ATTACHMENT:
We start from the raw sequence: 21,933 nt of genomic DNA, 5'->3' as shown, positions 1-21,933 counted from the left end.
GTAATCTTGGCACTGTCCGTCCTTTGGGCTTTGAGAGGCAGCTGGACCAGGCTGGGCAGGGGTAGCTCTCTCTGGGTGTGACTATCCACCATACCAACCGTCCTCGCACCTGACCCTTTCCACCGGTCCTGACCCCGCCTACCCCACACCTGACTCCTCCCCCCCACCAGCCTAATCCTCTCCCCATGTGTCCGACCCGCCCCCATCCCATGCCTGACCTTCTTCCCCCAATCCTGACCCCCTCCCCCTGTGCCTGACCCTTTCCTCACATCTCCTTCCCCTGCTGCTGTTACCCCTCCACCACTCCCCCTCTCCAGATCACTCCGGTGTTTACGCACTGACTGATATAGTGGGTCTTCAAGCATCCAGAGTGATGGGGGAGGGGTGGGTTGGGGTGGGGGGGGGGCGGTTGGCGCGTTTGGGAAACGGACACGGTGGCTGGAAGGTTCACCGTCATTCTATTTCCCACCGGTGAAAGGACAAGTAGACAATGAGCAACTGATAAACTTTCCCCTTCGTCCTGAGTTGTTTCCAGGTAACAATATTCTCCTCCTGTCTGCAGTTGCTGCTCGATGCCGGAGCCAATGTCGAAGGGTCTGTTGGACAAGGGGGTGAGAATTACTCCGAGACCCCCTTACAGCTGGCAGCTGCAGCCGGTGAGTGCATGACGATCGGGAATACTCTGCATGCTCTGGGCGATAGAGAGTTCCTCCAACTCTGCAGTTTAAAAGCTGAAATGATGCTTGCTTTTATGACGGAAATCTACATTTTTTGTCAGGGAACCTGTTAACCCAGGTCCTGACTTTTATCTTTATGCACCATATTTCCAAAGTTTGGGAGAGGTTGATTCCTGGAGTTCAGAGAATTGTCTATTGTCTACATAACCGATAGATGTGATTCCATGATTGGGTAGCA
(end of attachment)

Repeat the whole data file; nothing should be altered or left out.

We start from the raw sequence: 21,933 nt of genomic DNA, 5'->3' as shown, positions 1-21,933 counted from the left end.
GTAATCTTGGCACTGTCCGTCCTTTGGGCTTTGAGAGGCAGCTGGACCAGGCTGGGCAGGGGTAGCTCTCTCTGGGTGTGACTATCCACCATACCAACCGTCCTCGCACCTGACCCTTTCCACCGGTCCTGACCCCGCCTACCCCACACCTGACTCCTCCCCCCCACCAGCCTAATCCTCTCCCCATGTGTCCGACCCGCCCCCATCCCATGCCTGACCTTCTTCCCCCAATCCTGACCCCCTCCCCCTGTGCCTGACCCTTTCCTCACATCTCCTTCCCCTGCTGCTGTTACCCCTCCACCACTCCCCCTCTCCAGATCACTCCGGTGTTTACGCACTGACTGATATAGTGGGTCTTCAAGCATCCAGAGTGATGGGGGAGGGGTGGGTTGGGGTGGGGGGGGGGCGGTTGGCGCGTTTGGGAAACGGACACGGTGGCTGGAAGGTTCACCGTCATTCTATTTCCCACCGGTGAAAGGACAAGTAGACAATGAGCAACTGATAAACTTTCCCCTTCGTCCTGAGTTGTTTCCAGGTAACAATATTCTCCTCCTGTCTGCAGTTGCTGCTCGATGCCGGAGCCAATGTCGAAGGGTCTGTTGGACAAGGGGGTGAGAATTACTCCGAGACCCCCTTACAGCTGGCAGCTGCAGCCGGTGAGTGCATGACGATCGGGAATACTCTGCATGCTCTGGGCGATAGAGAGTTCCTCCAACTCTGCAGTTTAAAAGCTGAAATGATGCTTGCTTTTATGACGGAAATCTACATTTTTTGTCAGGGAACCTGTTAACCCAGGTCCTGACTTTTATCTTTATGCACCATATTTCCAAAGTTTGGGAGAGGTTGATTCCTGGAGTTCAGAGAATTGTCTATTGTCTACATAACCGATAGATGTGATTCCATGATTGGGTAGCA